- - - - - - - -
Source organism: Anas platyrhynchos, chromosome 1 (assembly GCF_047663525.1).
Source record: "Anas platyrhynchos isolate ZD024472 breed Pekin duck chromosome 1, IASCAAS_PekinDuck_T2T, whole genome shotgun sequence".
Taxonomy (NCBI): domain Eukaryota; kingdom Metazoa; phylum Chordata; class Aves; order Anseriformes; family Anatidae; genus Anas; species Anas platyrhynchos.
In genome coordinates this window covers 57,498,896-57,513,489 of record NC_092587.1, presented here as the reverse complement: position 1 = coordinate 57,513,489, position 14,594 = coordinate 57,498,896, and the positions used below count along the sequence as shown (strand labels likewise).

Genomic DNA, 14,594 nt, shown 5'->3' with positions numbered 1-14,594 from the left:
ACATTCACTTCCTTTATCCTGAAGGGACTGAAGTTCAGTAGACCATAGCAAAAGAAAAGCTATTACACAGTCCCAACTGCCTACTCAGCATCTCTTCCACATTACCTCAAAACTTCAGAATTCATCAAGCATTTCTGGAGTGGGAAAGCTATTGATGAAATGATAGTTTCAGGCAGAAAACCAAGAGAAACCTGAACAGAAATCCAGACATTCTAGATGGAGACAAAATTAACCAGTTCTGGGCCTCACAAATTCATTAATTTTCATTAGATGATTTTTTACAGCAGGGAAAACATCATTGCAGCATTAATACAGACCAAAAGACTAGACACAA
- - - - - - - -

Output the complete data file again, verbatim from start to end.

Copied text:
Source organism: Anas platyrhynchos, chromosome 1 (assembly GCF_047663525.1).
Source record: "Anas platyrhynchos isolate ZD024472 breed Pekin duck chromosome 1, IASCAAS_PekinDuck_T2T, whole genome shotgun sequence".
Taxonomy (NCBI): domain Eukaryota; kingdom Metazoa; phylum Chordata; class Aves; order Anseriformes; family Anatidae; genus Anas; species Anas platyrhynchos.
In genome coordinates this window covers 57,498,896-57,513,489 of record NC_092587.1, presented here as the reverse complement: position 1 = coordinate 57,513,489, position 14,594 = coordinate 57,498,896, and the positions used below count along the sequence as shown (strand labels likewise).

Genomic DNA, 14,594 nt, shown 5'->3' with positions numbered 1-14,594 from the left:
ACATTCACTTCCTTTATCCTGAAGGGACTGAAGTTCAGTAGACCATAGCAAAAGAAAAGCTATTACACAGTCCCAACTGCCTACTCAGCATCTCTTCCACATTACCTCAAAACTTCAGAATTCATCAAGCATTTCTGGAGTGGGAAAGCTATTGATGAAATGATAGTTTCAGGCAGAAAACCAAGAGAAACCTGAACAGAAATCCAGACATTCTAGATGGAGACAAAATTAACCAGTTCTGGGCCTCACAAATTCATTAATTTTCATTAGATGATTTTTTACAGCAGGGAAAACATCATTGCAGCATTAATACAGACCAAAAGACTAGACACAA